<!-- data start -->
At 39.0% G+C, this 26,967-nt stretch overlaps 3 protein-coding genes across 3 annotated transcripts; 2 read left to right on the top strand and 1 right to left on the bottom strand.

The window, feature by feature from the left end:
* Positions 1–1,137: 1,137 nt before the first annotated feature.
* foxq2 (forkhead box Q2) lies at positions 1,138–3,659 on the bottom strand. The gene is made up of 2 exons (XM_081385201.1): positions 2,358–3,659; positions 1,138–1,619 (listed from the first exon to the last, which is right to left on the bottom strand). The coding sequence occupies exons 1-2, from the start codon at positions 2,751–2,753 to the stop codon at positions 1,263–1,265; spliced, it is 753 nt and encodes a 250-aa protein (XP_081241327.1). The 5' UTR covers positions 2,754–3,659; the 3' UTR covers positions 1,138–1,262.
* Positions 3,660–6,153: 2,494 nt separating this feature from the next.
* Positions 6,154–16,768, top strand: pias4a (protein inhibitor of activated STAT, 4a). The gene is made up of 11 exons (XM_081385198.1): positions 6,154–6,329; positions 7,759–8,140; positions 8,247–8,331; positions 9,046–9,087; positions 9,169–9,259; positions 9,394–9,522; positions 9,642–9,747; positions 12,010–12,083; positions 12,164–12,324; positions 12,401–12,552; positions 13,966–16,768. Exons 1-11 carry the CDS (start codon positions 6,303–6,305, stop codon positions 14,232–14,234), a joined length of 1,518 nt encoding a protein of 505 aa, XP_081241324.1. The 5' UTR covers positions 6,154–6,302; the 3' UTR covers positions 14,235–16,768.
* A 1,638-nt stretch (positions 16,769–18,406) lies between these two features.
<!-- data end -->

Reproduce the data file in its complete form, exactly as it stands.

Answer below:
At 39.0% G+C, this 26,967-nt stretch overlaps 3 protein-coding genes across 3 annotated transcripts; 2 read left to right on the top strand and 1 right to left on the bottom strand.

The window, feature by feature from the left end:
* Positions 1–1,137: 1,137 nt before the first annotated feature.
* foxq2 (forkhead box Q2) lies at positions 1,138–3,659 on the bottom strand. The gene is made up of 2 exons (XM_081385201.1): positions 2,358–3,659; positions 1,138–1,619 (listed from the first exon to the last, which is right to left on the bottom strand). The coding sequence occupies exons 1-2, from the start codon at positions 2,751–2,753 to the stop codon at positions 1,263–1,265; spliced, it is 753 nt and encodes a 250-aa protein (XP_081241327.1). The 5' UTR covers positions 2,754–3,659; the 3' UTR covers positions 1,138–1,262.
* Positions 3,660–6,153: 2,494 nt separating this feature from the next.
* Positions 6,154–16,768, top strand: pias4a (protein inhibitor of activated STAT, 4a). The gene is made up of 11 exons (XM_081385198.1): positions 6,154–6,329; positions 7,759–8,140; positions 8,247–8,331; positions 9,046–9,087; positions 9,169–9,259; positions 9,394–9,522; positions 9,642–9,747; positions 12,010–12,083; positions 12,164–12,324; positions 12,401–12,552; positions 13,966–16,768. Exons 1-11 carry the CDS (start codon positions 6,303–6,305, stop codon positions 14,232–14,234), a joined length of 1,518 nt encoding a protein of 505 aa, XP_081241324.1. The 5' UTR covers positions 6,154–6,302; the 3' UTR covers positions 14,235–16,768.
* A 1,638-nt stretch (positions 16,769–18,406) lies between these two features.